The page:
Gaseous hydrocarbon cycling and lipid biogeochemistry in cold and hot seep sediments
|Authors:||Song, Min||Supervisor:||Hinrichs, Kai-Uwe||1. Expert:||Hinrichs, Kai-Uwe||2. Expert:||Schwark, Lorenz||Abstract:||
The release of hydrocarbon gases at the seafloor is a rich energy source for chemosynthetic ecosystems, but can also impact the climate when entering the atmosphere. The overall objective of this thesis was to explore the formation and degradation pathways of hydrocarbon gases in marine sediments and to characterize the involved microorganism in these processes. Two contrasting seep systems were explored for this purpose: the cold, methane-laden US Atlantic Margin (USAM) sediments and the hot, methane and higher hydrocarbon impregnated hydrothermal sediments of the Guaymas Basin. The unusual isotopic relationships for C2-C5 hydrocarbon at the Guaymas Basin were inconsistent with thermogenic cracking of larger molecules as well as other known abiotic reactions as their major source. A novel formation pathway was proposed and thereby confirmed by isotope tracer experiments under hydrous pyrolysis conditions and by thermodynamic computations. This pathway involves abiotic reduction of volatile fatty acids, whose carboxyl groups are isotopically equilibrated with ambient dissolved inorganic carbon in the hot subsurface of the basin. Additionally, microbial regulation of methane and higher hydrocarbons in these two seep settings was characterized by means of intact polar lipid (IPL) biomarkers in parellel with geochemistry and gene-based analyses. At the USAM, the diversity and abundance of archaeal IPLs were closely linked to the in situ microbial community composition and was well-constrained by methane flux and organic carbon content. In the hydrothermal sediments of Guaymas Basin, distribution of microbial lipids was indicative of the existence of mesophilic and thermophilic methane and potential higher hydrocarbon degraders, and was mainly controlled by in situ temperature.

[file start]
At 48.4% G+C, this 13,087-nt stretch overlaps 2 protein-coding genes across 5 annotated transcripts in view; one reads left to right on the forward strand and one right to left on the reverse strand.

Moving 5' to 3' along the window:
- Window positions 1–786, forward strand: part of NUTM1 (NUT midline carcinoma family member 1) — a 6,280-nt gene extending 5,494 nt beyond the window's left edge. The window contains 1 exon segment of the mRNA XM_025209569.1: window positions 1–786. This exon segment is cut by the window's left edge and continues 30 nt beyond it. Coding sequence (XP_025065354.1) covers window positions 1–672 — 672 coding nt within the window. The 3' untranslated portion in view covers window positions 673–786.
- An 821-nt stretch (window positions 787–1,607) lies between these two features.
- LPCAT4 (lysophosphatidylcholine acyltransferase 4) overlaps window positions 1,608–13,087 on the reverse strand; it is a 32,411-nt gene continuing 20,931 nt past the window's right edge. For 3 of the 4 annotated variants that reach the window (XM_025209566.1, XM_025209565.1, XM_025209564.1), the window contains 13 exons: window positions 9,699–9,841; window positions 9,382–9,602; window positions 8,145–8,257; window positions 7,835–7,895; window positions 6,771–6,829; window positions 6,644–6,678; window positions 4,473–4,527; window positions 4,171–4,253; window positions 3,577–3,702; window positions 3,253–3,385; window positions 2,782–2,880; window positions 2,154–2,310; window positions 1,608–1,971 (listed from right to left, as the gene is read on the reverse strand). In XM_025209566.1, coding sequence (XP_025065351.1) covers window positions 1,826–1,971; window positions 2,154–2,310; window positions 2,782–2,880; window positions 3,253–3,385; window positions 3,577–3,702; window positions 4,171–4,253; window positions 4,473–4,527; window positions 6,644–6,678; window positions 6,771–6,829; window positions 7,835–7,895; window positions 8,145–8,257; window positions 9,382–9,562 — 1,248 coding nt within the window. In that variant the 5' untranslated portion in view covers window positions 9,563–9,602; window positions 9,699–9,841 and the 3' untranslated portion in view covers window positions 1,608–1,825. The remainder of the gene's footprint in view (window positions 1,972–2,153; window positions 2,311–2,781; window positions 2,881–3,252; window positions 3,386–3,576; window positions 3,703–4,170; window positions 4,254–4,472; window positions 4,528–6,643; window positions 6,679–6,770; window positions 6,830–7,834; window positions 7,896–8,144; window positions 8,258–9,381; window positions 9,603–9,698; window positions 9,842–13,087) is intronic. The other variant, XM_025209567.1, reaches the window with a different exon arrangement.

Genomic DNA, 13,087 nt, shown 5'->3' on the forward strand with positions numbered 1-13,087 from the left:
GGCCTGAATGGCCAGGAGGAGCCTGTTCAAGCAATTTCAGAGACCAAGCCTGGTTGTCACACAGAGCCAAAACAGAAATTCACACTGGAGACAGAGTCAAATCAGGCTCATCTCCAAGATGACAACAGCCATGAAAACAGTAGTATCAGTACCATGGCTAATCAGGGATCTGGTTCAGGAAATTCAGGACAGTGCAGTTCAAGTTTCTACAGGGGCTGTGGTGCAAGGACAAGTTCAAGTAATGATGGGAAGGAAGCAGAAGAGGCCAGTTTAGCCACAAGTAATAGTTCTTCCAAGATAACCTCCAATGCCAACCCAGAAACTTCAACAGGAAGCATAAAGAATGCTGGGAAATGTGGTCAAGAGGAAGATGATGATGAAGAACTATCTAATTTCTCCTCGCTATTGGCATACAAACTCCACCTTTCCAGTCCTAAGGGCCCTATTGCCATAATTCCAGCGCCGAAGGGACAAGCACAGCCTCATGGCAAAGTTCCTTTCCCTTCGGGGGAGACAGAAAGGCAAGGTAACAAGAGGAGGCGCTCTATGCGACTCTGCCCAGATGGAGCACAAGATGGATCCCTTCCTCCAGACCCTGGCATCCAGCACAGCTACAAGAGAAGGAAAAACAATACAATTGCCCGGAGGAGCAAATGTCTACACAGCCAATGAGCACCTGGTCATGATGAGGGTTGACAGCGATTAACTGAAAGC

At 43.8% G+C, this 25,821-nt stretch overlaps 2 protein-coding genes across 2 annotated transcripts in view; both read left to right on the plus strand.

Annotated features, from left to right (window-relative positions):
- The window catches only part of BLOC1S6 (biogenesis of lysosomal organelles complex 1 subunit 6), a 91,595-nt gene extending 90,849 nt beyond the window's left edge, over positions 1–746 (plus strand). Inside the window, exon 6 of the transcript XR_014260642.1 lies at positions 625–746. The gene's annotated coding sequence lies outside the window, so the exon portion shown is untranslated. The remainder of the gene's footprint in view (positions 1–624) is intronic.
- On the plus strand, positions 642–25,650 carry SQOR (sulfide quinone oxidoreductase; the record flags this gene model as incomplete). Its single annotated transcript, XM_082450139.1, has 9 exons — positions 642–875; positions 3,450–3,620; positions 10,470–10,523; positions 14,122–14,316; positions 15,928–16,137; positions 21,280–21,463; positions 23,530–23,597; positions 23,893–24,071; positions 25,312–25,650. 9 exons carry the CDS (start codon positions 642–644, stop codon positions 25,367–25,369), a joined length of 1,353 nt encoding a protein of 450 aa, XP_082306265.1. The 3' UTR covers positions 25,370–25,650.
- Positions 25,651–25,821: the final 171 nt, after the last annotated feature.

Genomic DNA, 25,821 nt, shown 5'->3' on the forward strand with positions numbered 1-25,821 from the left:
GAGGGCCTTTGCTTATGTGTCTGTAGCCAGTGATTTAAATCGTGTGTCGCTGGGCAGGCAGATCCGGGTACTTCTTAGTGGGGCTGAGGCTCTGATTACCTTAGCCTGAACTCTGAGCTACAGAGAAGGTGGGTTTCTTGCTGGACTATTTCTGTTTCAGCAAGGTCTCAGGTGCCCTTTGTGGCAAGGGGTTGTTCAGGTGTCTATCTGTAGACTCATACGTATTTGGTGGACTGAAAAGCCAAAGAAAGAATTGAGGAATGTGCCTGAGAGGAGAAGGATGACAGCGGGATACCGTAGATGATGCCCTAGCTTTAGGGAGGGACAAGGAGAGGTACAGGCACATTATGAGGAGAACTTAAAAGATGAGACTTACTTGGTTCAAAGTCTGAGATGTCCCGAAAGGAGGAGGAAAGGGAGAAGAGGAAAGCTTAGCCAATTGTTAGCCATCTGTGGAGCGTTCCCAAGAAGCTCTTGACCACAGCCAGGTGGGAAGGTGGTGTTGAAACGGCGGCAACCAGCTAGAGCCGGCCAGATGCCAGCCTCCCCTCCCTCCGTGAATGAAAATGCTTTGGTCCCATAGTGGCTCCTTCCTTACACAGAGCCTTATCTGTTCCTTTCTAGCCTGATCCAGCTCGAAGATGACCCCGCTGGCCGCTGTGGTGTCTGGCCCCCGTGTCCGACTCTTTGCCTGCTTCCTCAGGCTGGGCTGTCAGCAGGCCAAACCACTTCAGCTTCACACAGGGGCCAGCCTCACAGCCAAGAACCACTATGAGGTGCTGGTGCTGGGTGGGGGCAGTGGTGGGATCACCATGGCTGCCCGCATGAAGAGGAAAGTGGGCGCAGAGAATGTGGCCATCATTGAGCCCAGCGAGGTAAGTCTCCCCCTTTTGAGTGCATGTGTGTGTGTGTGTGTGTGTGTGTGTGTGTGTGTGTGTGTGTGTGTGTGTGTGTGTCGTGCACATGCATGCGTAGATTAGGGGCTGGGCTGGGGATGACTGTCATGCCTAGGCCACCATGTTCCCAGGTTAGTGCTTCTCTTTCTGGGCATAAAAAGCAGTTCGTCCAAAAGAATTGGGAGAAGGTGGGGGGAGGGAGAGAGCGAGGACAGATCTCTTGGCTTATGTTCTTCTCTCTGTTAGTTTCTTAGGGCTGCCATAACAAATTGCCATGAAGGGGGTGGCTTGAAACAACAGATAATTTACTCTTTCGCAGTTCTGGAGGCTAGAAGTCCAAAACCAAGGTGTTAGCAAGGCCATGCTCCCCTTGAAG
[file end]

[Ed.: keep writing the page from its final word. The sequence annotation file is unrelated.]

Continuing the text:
|Keywords:||Gaseous hydrocarbon; Volatile fatty acid; Lipid biogeochemistry; Cold seep; Hydrothermal vent||Issue Date:||22-Jul-2020||DOI:||10.26092/elib/215||URN:||urn:nbn:de:gbv:46-elib44184||Institution:||Universität Bremen||Faculty:||FB05 Geowissenschaften|
|Appears in Collections:||Dissertationen|
checked on Sep 27, 2020
checked on Sep 27, 2020
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